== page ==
Cecil the lion was skinned and his head removed

Hwange - A well-known and much-photographed black-maned lion affectionately named Cecil was killed by sport hunters just outside Hwange in Zimbabwe last week.

Wildlife enthusiasts say Cecil, possibly Hwanges’s largest lion, was a favourite among visitors to Zimbabwe’s premier national park as he was extremely relaxed around safari vehicles.

Cecil was wearing a collar when shot with bow and arrow by a Spanish hunter in the Gwaai concession that borders the park.

Alledgely, Cecil did not die immediately and it took a further two days to track him and kill him with a rifle.

The lion was skinned and his head removed as a trophy. There may have been an attempt to destroy the collar and hide it but it was later found.

Apparently there is no permitted quota to shoot lions in the Gwaai area but Zimbabwean hunters posting in online forums have insisted the hunt was legal.

The Zimbabwe Professional Hunters and Guides Association (ZPHGA) said in its statement late Monday confirming that the professional hunter, Theo Bronkhorst, accompanying the Spanish client was one of its members.

Legal or not, the death of Cecil, who has been a favourite icon in the area for over thirteen years, has caused deep concern among many conservationists about the practice of lion trophy hunting.

In a press release, Beks Ndlovo, CEO of the African Bush Camps group of companies, stated: “In my personal capacity.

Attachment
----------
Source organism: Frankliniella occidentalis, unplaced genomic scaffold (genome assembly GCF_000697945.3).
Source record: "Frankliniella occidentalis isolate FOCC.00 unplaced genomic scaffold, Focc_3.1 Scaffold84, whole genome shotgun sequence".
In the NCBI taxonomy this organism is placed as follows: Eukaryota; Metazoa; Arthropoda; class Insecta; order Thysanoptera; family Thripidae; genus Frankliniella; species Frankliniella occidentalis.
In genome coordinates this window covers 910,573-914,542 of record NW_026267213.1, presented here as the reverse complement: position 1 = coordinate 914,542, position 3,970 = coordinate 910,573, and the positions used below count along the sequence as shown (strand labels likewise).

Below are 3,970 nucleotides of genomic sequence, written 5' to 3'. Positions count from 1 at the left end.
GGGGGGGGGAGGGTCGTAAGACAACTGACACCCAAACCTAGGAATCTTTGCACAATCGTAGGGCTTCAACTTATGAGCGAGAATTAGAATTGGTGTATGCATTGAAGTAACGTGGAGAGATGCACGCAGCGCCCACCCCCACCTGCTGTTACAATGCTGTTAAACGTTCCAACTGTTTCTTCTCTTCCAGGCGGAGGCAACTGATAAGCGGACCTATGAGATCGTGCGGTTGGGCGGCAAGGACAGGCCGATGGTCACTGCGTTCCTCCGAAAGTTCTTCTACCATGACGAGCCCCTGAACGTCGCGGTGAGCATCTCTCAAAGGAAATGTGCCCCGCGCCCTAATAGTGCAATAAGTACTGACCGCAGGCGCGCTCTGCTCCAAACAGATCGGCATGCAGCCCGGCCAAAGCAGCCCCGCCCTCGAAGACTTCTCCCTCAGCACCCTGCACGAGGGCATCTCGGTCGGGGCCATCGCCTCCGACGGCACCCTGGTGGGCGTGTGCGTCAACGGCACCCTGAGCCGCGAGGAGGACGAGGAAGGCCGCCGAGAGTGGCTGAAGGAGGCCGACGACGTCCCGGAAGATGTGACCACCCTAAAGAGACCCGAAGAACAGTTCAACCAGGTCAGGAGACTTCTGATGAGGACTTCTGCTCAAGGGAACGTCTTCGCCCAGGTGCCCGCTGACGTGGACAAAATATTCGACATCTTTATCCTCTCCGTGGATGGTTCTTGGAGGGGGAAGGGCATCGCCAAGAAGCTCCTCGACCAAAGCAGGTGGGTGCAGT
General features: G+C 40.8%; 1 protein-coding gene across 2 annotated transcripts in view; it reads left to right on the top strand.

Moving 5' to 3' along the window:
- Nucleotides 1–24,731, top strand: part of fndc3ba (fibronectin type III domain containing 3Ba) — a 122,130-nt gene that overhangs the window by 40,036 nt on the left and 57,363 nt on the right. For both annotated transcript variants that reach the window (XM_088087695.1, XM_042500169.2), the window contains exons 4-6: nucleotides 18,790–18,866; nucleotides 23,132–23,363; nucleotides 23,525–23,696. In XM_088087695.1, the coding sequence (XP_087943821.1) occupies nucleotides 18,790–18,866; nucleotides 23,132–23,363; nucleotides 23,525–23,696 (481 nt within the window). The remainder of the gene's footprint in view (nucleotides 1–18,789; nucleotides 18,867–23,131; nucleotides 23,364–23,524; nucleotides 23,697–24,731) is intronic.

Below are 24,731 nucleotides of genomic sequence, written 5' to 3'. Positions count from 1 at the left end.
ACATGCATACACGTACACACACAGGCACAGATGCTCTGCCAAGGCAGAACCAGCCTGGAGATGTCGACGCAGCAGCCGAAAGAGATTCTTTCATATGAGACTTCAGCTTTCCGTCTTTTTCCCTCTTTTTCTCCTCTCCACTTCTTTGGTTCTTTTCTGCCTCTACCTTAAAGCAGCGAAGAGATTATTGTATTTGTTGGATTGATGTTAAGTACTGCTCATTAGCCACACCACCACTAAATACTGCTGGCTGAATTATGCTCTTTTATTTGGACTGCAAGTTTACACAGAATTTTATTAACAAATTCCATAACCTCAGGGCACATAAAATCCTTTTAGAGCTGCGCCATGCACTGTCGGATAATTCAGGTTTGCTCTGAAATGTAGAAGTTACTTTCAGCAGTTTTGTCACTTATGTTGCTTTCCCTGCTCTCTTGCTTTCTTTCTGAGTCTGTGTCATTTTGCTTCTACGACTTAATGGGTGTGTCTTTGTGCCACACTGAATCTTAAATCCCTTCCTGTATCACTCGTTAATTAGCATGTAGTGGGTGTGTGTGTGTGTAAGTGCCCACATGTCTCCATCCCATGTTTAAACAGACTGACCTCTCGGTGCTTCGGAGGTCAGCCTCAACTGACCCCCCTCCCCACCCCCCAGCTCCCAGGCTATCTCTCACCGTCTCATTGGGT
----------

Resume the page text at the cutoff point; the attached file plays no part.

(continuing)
I strongly object and vehemently disagree with the legalising and practice of hunting lions in any given area. I will personally be encouraging Zimbabwe National Parks and engaging with Government Officials to stop the killing of lions and with immediate effect.”

Bryan Orford a regular visitor to Hwange and who has filmed Cecil on numerous occasions says Cecil was Hwange’s “biggest tourist attraction. Not only a natural loss, but a financial loss.”

Orford reckons that with tourists from just one lodge collectively paying $9 800/day, Zimbabwe would have earned more in just 5 days by having Cecil’s photograph taken, than being shot by someone paying a single one-off fee of $45 000 with no hope of future revenue.

A full investigation by the Zimbabwe National Parks and Wildlife Authority and the safari industry at large has been initiated and a meeting has been called for all stakeholders to discuss the incident and find a resolution.

This article was distributed by the Conservation Action Trust and is used with their permission.

We live in a world where facts and fiction get blurred
In times of uncertainty you need journalism you can trust. For 14 free days, you can have access to a world of in-depth analyses, investigative journalism, top opinions and a range of features. Journalism strengthens democracy. Invest in the future today. Thereafter you will be billed R75 per month. You can cancel anytime and if you cancel within 14 days you won't be billed. 
Subscribe to News24
Voting Booth
Eskom has considered continuous load shedding at Stage 2, instead of introducing it when the power system faces a crunch. What are your thoughts?
Please select an option Oops! Something went wrong, please try again later.
Results
I'm all for it - we're going to have power cuts regardless, so we might as well have some stability to better plan our lives
45% - 4613 votes
No thanks! I prefer having periods of no load shedding and we cannot normalise this crisis
55% - 5627 votes
Vote
Rand - Dollar
18.03
-0.4%
Rand - Pound
19.56
-0.9%
Rand - Euro
17.42
-0.3%
Rand - Aus dollar
11.72
-0.2%
Rand - Yen
0.13
-0.2%
Gold
1,645.23
+0.1%
Silver
18.82
-0.3%
Palladium
2,067.50
-0.3%
Platinum
863.00
+0.5%
Brent Crude
86.15
-5.0%
Top 40
56,738
-0.7%
All Share
63,007
-0.7%
Resource 10
55,619
-1.2%
Industrial 25
78,718
+0.4%
Financial 15
13,883
-1.8%
All JSE data delayed by at least 15 minutes Iress logo
Editorial feedback and complaints

Contact the public editor with feedback for our journalists, complaints, queries or suggestions about articles on News24.

LEARN MORE